View Full Version : The case of the yellow water

Feb 29, 2008, 06:04 PM
About a month ago I noticed a light yellow color to the water. I drained and even power flushed nothing helped. Bought a new hot water heater, looked at the water and no yellow color, now 3 weeks later a yellow color again, only hot water not cold has this color. The fixtures are new Guy who installed the heater came over and saw it but did not know what to make of it. What do I do now? What is it. I am trying afew things in the meantime


Feb 29, 2008, 06:15 PM
Workerbee... hello!

First questions: How long have you lived here before noticing any yellow water? Did you replace your water heater because of this yellow water?

How old is your home? What kind of pipes do you have in house?

Check around pipes near water heater... any iron pipes? Any fittings that look like they do not belong?

Get back to me...

Mar 1, 2008, 07:02 AM
Pump or city water? I keep coming back to the magnesium anode rod and wondering if you swapped it for a aluminum one if that wouldn't help? Mass, your thoughts? Tom

Mar 1, 2008, 07:33 AM
My mom's house actually, she has lived there over 30 years. I just noticed this water
After I go tback from Florida in mid January 08 Home was built in 72, copper pipes in the house. No iron pipes around the water heater

Speedball, city water. Th color is very light but noticeable. I am baffled. The guy who installed it mentioned maybe getting the water company involved and maybe doing a water test. I am considering what to do


Mar 1, 2008, 07:43 AM
Hi Guys.

Tom I was thinking the same thing... an aluminum rod is less reactive and may reduce the frequency of these colorful outbreaks.

Hey workerbee... do you know anything about the anode rod at your water heater? The anode rod is installed into your water heater through its own tapping on top of heater (see a 1-1/16" nut on top and that is it)... or if no large nut/tapping the anode rod may be installed as part of a dielectric nipple in your hot water tapping.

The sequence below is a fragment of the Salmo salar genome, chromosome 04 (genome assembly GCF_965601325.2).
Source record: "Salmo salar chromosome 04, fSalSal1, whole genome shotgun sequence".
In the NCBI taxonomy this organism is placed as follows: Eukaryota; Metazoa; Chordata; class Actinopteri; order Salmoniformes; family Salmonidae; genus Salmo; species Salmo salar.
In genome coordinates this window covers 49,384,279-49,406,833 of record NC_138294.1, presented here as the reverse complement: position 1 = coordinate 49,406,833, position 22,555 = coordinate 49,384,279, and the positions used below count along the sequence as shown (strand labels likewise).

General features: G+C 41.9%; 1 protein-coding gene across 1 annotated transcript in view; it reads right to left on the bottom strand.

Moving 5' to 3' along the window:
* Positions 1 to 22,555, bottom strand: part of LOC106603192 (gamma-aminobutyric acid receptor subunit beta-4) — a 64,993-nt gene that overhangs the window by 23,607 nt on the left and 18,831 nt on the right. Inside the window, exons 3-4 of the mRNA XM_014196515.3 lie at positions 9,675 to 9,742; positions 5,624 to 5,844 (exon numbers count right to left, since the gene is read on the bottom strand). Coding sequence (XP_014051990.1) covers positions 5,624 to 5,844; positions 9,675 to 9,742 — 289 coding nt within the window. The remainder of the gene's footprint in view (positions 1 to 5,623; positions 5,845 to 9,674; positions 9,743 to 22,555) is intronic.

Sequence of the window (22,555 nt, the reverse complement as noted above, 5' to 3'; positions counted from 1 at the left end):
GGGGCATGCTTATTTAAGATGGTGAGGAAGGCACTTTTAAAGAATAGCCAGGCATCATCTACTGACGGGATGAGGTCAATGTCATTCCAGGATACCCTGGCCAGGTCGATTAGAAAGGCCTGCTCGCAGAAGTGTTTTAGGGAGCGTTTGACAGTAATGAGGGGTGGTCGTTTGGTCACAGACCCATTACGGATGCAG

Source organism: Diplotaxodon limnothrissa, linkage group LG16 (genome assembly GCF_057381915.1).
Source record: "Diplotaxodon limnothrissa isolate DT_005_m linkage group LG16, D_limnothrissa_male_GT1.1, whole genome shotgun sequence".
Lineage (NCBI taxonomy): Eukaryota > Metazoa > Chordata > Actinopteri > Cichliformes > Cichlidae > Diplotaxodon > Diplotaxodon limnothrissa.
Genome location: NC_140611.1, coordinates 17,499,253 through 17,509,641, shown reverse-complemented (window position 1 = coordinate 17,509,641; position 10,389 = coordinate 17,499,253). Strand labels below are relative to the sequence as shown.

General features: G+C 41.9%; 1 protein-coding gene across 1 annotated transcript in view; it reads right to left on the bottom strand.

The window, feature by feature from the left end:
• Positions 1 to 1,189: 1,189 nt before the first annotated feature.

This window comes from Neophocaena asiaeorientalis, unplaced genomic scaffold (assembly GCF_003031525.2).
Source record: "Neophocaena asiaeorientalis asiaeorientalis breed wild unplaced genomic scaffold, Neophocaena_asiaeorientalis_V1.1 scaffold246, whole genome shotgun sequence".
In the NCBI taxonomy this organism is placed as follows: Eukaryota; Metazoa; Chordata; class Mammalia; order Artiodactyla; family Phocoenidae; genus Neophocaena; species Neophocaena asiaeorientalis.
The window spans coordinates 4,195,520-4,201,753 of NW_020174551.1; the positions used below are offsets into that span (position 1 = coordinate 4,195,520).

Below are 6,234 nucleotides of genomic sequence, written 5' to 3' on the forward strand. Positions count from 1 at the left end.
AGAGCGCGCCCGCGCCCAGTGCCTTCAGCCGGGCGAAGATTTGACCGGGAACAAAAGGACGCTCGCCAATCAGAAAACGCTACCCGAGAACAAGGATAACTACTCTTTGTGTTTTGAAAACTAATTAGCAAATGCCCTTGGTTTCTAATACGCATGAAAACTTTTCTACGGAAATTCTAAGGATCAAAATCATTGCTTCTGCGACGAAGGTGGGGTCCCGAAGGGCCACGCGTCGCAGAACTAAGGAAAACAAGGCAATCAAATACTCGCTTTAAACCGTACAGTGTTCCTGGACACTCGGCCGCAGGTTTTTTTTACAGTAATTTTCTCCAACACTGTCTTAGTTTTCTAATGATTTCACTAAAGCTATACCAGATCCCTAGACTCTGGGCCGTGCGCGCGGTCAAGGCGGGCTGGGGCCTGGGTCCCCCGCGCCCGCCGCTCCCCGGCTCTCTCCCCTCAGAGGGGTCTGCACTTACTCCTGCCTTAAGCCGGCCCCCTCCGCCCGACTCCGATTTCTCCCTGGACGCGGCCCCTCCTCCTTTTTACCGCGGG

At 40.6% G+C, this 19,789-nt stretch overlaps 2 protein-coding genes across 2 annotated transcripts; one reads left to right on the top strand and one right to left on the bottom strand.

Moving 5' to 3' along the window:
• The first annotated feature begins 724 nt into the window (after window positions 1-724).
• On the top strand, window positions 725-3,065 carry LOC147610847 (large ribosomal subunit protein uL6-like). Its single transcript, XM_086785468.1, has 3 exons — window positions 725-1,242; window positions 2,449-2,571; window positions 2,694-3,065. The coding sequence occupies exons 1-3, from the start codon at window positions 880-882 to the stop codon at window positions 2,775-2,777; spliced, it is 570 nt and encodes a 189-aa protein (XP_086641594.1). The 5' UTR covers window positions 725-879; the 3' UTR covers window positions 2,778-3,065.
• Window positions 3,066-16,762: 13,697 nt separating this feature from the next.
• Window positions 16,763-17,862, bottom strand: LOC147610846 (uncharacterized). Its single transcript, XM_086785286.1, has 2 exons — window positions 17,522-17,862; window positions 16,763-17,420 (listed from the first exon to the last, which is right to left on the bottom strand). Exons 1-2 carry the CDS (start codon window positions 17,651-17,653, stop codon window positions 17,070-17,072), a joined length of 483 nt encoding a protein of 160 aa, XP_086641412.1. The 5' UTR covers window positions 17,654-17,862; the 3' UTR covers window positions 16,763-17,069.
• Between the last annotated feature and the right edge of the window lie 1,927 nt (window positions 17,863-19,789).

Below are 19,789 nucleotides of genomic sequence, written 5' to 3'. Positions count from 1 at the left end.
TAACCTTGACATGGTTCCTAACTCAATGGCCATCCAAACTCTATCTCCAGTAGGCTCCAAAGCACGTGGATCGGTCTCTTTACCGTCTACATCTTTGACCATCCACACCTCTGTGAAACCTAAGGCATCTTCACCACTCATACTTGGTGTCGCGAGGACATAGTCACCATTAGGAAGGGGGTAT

I am hoping yours has its own nut/tapping... makes installation easier than the other type. Anyway, these aren't bad to replace and if changed from magnesium rod to aluminum rod that yellowish color should disappear *crossing fingers*. If you want to replace just let us know an we can talk you through it if you like.

Get back to us with your thoughts. I left a pic. Of a collapsable aluminum rod and a dielectric type aluminum rod...

AND a water analysis is never a bad idea!! ;)

Mar 2, 2008, 01:41 PM
I have a new Bradford white, the anode rod is not separate as the older models this one is where the water feed is. I don't know the problem yet and even though I am not as knowledgeable as some of you I think you are barking up the wrong tree. We used to have several rental properties and have never changed the anode rods of any model heater we ever had, and we had lots. I still have a few ideas and of course I will contact the installers and let them know what you say.


Mar 6, 2008, 08:29 AM
Update, Friday the installer came looked at the water saw that indeed it was slightly yellow
Did not know what to make of it. He went downstairs and collected some water directly out of the water heater, that too was yellow slightly. They are willing to change the heater but don't think that is the problem because I had this problem with the old heater that is the reason I changed to a new one(old one was 20 years old)Here is the odd thing, last few days no more yellow water. I wish I new what the problem was so I can fix it if it happens again which I think it will. Any thoughts?


Mar 6, 2008, 08:55 AM
Massplumber asked,
How old is your home? What kind of pipes do you have in house? Check around pipes near water heater... any iron pipes? Any fittings that look like they do not belong?
We're still waiting for your answer. Regards, Tom

Mar 6, 2008, 01:28 PM
Home is 36 years old, copper pipes No iron pipes near the hot water heater. Everything looks good and I can't even see any corrosion. Big mystery I guess. If you think it will help I can take photos.